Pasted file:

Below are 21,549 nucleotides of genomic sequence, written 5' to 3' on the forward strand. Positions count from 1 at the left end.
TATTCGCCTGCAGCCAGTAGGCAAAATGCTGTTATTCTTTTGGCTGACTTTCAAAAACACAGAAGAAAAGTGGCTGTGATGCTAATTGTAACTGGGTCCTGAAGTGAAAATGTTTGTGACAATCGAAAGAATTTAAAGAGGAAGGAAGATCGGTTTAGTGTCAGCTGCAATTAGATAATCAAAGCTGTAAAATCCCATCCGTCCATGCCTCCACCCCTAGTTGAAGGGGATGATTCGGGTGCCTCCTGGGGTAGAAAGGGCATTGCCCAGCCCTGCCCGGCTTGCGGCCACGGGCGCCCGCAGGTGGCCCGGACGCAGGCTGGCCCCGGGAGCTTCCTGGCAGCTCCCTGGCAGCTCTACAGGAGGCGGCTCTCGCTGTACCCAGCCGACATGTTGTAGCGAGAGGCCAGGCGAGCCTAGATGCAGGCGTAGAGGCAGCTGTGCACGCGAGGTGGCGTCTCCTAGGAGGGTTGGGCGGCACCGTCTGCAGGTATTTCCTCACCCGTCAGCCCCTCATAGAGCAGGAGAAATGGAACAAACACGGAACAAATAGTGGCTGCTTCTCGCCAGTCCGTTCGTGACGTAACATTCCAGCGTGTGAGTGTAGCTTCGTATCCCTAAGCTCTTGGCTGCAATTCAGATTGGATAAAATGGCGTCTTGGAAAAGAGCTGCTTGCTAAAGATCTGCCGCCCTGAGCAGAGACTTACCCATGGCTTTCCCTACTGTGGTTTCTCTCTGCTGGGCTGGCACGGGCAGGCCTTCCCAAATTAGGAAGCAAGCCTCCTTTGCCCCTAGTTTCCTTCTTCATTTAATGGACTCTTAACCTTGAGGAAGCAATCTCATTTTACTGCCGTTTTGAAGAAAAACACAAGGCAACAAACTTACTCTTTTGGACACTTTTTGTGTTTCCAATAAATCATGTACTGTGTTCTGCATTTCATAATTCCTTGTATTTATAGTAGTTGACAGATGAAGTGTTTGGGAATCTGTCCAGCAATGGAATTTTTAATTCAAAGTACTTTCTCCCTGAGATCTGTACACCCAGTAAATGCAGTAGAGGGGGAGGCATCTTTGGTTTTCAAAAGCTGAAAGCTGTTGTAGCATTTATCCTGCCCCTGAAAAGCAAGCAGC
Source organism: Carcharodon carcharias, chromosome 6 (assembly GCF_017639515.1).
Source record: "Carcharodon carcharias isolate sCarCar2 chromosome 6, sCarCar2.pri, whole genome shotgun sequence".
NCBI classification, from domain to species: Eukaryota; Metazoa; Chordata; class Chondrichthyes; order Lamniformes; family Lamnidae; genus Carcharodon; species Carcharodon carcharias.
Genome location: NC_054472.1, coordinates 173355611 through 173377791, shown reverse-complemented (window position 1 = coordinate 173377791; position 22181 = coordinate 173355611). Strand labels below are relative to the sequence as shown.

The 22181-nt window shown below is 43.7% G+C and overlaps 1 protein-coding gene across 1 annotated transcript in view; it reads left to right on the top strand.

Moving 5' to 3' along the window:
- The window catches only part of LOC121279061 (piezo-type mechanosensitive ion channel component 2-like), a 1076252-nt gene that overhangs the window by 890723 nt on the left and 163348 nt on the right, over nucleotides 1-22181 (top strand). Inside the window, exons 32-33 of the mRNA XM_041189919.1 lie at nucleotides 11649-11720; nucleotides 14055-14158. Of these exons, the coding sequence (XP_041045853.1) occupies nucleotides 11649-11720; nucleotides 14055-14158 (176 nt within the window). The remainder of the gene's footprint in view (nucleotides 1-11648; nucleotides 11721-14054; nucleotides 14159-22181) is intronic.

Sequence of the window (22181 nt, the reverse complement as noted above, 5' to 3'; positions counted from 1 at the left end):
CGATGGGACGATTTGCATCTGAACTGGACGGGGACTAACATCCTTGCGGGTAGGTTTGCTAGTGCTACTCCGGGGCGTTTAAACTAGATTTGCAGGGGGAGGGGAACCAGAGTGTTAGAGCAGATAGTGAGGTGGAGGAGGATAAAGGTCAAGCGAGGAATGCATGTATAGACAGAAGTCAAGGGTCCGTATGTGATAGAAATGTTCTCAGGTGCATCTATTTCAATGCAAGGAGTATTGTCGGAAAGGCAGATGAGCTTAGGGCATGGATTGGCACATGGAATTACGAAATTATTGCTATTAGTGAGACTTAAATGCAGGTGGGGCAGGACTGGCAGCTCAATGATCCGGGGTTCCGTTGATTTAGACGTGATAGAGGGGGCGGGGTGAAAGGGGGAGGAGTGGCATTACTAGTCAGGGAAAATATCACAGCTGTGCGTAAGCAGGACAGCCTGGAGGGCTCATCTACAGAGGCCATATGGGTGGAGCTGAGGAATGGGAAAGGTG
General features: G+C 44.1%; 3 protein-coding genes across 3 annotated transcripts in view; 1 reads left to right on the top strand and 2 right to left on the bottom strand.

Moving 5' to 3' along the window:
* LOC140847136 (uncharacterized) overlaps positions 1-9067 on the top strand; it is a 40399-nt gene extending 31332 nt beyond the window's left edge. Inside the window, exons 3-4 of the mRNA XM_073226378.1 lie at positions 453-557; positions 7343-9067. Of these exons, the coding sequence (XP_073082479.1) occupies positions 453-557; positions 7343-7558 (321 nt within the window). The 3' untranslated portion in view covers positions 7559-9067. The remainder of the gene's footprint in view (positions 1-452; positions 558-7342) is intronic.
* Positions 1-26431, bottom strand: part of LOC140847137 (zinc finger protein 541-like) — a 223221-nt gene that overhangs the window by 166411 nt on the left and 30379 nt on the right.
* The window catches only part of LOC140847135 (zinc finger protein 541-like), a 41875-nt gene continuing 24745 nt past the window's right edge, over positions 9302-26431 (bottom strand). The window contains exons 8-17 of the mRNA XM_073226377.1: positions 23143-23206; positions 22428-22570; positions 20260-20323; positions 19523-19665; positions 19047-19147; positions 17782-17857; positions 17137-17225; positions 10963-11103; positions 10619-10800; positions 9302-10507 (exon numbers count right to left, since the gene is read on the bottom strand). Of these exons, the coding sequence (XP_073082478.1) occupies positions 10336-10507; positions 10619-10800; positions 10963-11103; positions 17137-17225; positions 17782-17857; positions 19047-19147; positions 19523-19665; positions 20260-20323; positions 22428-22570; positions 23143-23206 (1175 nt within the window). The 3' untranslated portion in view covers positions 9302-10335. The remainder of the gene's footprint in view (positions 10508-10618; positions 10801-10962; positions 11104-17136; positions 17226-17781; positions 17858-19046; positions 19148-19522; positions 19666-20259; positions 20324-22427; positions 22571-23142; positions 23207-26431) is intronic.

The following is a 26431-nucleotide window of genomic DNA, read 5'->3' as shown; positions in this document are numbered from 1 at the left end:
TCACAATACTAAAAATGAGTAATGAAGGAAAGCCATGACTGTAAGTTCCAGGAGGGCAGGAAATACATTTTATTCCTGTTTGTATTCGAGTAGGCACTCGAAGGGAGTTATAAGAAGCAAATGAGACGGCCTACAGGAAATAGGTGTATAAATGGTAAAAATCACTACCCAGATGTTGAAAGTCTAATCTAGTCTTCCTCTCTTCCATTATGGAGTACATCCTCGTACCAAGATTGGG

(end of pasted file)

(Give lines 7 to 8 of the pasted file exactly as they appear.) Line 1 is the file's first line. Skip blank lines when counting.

The 22181-nt window shown below is 43.7% G+C and overlaps 1 protein-coding gene across 1 annotated transcript in view; it reads left to right on the top strand.

Moving 5' to 3' along the window: